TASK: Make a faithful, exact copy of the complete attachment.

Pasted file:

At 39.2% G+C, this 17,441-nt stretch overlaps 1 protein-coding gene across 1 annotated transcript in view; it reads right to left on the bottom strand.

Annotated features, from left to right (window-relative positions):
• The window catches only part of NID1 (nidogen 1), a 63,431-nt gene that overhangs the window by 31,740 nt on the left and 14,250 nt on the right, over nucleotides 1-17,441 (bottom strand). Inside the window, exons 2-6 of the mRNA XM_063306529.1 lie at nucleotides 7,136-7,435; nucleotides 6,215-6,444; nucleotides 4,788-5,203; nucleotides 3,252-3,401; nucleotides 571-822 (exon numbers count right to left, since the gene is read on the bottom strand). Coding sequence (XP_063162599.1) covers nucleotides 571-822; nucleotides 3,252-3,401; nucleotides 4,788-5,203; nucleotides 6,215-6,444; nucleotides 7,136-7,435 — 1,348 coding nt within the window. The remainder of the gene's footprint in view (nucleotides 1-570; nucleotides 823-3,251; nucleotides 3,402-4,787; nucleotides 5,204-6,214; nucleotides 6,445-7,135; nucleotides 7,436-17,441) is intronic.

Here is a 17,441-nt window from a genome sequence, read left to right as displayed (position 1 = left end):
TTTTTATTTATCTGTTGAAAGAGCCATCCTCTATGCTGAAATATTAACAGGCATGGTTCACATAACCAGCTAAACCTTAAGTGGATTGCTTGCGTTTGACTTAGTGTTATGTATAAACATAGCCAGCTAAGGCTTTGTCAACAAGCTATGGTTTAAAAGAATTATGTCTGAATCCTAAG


At 39.2% G+C, this 17,441-nt stretch overlaps 1 protein-coding gene across 1 annotated transcript in view; it reads right to left on the bottom strand.

Annotated features, from left to right (window-relative positions):
• The window catches only part of NID1 (nidogen 1), a 63,431-nt gene that overhangs the window by 31,740 nt on the left and 14,250 nt on the right, over nucleotides 1-17,441 (bottom strand). Inside the window, exons 2-6 of the mRNA XM_063306529.1 lie at nucleotides 7,136-7,435; nucleotides 6,215-6,444; nucleotides 4,788-5,203; nucleotides 3,252-3,401; nucleotides 571-822 (exon numbers count right to left, since the gene is read on the bottom strand). Coding sequence (XP_063162599.1) covers nucleotides 571-822; nucleotides 3,252-3,401; nucleotides 4,788-5,203; nucleotides 6,215-6,444; nucleotides 7,136-7,435 — 1,348 coding nt within the window. The remainder of the gene's footprint in view (nucleotides 1-570; nucleotides 823-3,251; nucleotides 3,402-4,787; nucleotides 5,204-6,214; nucleotides 6,445-7,135; nucleotides 7,436-17,441) is intronic.

Here is a 17,441-nt window from a genome sequence, read left to right as displayed (position 1 = left end):
TTTTTATTTATCTGTTGAAAGAGCCATCCTCTATGCTGAAATATTAACAGGCATGGTTCACATAACCAGCTAAACCTTAAGTGGATTGCTTGCGTTTGACTTAGTGTTATGTATAAACATAGCCAGCTAAGGCTTTGTCAACAAGCTATGGTTTAAAAGAATTATGTCTGAATCCTAAG